An example: If a person has cancer and takes Ayahuasca, it will not attack the cancer, but it will strengthen his body and immune system, give him vitality and desire to move forward, it will help him accept the disease and understand its meaning. This is a great psycho-therapeutical achievement produced by Ayahuasca use. It will also open the body’s own pharmacy and will purge it to create the internal medicine one needs and partly counteract the side effects produced by some drugs; but it will not cure the disease. If a person is cured from a disease after taking Ayahuasca it means that his own body awakened from slumber and took care of expelling it.

Similarly it DOESN’T work with the psychological ailments of the individual but with the sleeping potential that one has to move forward beyond life’s problems or limitations, with one’s own resources. It is a “resilience” wake-up call, the natural ability to face difficulties in order to continue the road without getting stuck.

In this sense, Ayahuasca doesn’t replace any psychological treatment or psychotherapeutic process, but can be combined with any technique or method. This is the magic of Ayahuasca: it supports both the individual or patient, and the psychologist, psychotherapist or doctor. And of course it supports what is being done to improve the individual’s physical and mental health.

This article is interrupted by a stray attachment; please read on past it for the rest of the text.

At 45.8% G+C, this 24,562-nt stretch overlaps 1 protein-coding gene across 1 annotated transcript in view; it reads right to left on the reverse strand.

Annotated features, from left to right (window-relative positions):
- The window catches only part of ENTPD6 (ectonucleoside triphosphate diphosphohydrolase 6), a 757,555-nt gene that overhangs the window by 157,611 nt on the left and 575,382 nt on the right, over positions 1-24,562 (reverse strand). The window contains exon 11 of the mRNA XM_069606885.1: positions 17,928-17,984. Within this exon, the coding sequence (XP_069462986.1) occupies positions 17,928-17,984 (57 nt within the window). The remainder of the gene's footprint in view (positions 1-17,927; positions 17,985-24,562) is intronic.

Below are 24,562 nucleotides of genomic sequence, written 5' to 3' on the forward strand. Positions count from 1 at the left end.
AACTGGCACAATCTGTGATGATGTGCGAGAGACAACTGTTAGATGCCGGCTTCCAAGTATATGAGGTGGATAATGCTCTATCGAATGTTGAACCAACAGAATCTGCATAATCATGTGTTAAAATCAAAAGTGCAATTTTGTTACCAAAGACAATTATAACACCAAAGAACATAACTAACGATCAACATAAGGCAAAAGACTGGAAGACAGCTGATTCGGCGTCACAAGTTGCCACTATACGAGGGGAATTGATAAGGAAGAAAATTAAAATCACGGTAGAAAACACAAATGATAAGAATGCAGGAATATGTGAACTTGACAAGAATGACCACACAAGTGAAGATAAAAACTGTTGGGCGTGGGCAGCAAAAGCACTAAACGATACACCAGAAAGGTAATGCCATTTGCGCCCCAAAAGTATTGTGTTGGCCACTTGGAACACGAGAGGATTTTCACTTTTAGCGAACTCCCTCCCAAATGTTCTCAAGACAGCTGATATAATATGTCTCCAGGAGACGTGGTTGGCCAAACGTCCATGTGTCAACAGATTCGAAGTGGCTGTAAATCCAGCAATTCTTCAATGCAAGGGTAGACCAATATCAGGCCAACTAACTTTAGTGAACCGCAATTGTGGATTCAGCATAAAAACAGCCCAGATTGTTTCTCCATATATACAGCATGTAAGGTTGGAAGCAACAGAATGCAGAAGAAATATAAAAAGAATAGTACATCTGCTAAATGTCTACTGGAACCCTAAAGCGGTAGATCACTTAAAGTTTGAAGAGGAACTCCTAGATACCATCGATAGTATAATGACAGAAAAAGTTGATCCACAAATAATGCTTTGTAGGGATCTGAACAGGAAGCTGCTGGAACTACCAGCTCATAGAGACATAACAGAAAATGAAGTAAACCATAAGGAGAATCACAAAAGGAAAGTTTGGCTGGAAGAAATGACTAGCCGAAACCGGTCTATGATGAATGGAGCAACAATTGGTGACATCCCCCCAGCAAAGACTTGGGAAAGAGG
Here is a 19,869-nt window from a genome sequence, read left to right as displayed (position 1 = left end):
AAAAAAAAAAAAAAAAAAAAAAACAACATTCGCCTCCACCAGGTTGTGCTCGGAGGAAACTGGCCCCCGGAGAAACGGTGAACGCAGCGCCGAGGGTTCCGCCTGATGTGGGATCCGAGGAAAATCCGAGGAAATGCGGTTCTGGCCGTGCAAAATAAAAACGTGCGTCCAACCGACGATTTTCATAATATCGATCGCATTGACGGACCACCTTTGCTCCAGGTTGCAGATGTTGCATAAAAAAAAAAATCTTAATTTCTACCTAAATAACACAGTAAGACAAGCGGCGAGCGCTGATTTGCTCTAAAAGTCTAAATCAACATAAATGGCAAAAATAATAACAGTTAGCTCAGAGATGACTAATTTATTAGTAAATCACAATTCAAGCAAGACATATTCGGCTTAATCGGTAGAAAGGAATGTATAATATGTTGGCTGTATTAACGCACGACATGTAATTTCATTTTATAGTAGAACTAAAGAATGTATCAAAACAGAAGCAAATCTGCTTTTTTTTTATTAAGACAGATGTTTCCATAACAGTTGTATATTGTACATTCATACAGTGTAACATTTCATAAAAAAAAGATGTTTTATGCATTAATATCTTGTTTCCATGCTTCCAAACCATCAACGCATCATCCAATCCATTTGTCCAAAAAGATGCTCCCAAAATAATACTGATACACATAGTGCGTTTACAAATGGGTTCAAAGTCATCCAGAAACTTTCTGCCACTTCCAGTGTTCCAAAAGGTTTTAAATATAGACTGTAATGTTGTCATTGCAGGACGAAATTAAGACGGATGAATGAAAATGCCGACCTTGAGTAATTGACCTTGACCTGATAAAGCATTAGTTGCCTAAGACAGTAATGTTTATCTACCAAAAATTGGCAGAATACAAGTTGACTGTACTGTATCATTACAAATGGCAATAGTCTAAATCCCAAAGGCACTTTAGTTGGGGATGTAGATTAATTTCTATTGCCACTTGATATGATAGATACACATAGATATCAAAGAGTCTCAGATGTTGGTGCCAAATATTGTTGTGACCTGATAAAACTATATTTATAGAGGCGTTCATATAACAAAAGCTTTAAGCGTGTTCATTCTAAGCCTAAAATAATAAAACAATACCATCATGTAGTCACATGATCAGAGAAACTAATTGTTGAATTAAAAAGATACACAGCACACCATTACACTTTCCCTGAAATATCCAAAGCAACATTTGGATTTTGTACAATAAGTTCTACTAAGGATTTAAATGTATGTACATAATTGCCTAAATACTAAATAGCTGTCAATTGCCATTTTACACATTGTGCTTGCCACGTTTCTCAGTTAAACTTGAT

I can assert that neither does psychotherapy need Ayahuasca nor does Ayahuasca need psychotherapy, but people looking for solutions and healing of their internal wounds, need the integration of Ayahuasca and psychotherapy as complementary tools. Because a great healing power comes from such an integration.

A proof of this within the psychotherapeutic community is Integrative Psychology. Its creators aim at integrating different approaches and developed this idea or proposal based on this acknowledgment: “we therapists, more than ever, know that the different currents in theory and practice of human psychology will address the patient, favouring one or another “Mind-Body tool”.

It is obvious and logical that some techniques or approaches for the act of treating a person asking for help are preferred. We are generally addicted to what dominates us; on the other hand each psychotherapist comes from wherever he comes from and has his studies, influences and his own natural inclination to perceive things in his own way. But that “way” of seeing a certain reality is conditioned by subjectivity.

At present, there are many health professionals such as shamans who are realizing that we need to open up to a harmonious encounter bringing together the power of both streams.

The leap I suggest to take through the CONSCIOUS SCHOOL and INNER EVOLUTION RETREATS is based on reaching a point of objectivity and balance between the different approaches or tools that we have. Integrating destinations and stations that cross both paths: the one leading to overcoming the trauma and the road that leads to the encounter with our essence. Because, in the encounter and integration of both streams, we will assemble a complex mechanism capable of making us develop our potential.

Alberto José Varela

albertovarelaes@yahoo.es